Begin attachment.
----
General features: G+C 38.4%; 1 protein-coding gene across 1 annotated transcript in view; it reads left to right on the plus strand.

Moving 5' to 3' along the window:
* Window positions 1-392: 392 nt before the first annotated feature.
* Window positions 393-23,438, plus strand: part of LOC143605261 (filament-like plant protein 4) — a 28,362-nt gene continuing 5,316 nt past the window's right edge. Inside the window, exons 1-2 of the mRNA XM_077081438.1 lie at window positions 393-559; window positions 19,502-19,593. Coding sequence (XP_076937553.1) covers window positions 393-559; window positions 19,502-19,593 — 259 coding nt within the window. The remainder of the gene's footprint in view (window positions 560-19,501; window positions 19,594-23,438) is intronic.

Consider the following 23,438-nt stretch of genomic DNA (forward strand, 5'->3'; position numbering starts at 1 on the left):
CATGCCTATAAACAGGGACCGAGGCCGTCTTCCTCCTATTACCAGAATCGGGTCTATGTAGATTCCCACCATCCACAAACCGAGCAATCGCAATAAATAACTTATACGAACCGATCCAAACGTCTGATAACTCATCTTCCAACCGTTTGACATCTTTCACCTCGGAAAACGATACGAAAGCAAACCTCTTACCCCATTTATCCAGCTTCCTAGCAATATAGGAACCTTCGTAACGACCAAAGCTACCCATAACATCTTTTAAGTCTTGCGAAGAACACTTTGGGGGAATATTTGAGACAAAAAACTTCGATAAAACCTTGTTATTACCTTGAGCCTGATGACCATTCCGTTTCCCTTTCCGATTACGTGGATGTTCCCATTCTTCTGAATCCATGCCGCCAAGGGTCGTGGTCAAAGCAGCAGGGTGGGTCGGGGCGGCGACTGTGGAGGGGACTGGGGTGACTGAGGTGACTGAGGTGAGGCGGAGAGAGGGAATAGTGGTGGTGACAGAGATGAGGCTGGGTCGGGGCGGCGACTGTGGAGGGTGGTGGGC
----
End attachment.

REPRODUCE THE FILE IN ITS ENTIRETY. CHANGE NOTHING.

General features: G+C 38.4%; 1 protein-coding gene across 1 annotated transcript in view; it reads left to right on the plus strand.

Moving 5' to 3' along the window:
* Window positions 1-392: 392 nt before the first annotated feature.
* Window positions 393-23,438, plus strand: part of LOC143605261 (filament-like plant protein 4) — a 28,362-nt gene continuing 5,316 nt past the window's right edge. Inside the window, exons 1-2 of the mRNA XM_077081438.1 lie at window positions 393-559; window positions 19,502-19,593. Coding sequence (XP_076937553.1) covers window positions 393-559; window positions 19,502-19,593 — 259 coding nt within the window. The remainder of the gene's footprint in view (window positions 560-19,501; window positions 19,594-23,438) is intronic.

Consider the following 23,438-nt stretch of genomic DNA (forward strand, 5'->3'; position numbering starts at 1 on the left):
CATGCCTATAAACAGGGACCGAGGCCGTCTTCCTCCTATTACCAGAATCGGGTCTATGTAGATTCCCACCATCCACAAACCGAGCAATCGCAATAAATAACTTATACGAACCGATCCAAACGTCTGATAACTCATCTTCCAACCGTTTGACATCTTTCACCTCGGAAAACGATACGAAAGCAAACCTCTTACCCCATTTATCCAGCTTCCTAGCAATATAGGAACCTTCGTAACGACCAAAGCTACCCATAACATCTTTTAAGTCTTGCGAAGAACACTTTGGGGGAATATTTGAGACAAAAAACTTCGATAAAACCTTGTTATTACCTTGAGCCTGATGACCATTCCGTTTCCCTTTCCGATTACGTGGATGTTCCCATTCTTCTGAATCCATGCCGCCAAGGGTCGTGGTCAAAGCAGCAGGGTGGGTCGGGGCGGCGACTGTGGAGGGGACTGGGGTGACTGAGGTGACTGAGGTGAGGCGGAGAGAGGGAATAGTGGTGGTGACAGAGATGAGGCTGGGTCGGGGCGGCGACTGTGGAGGGTGGTGGGC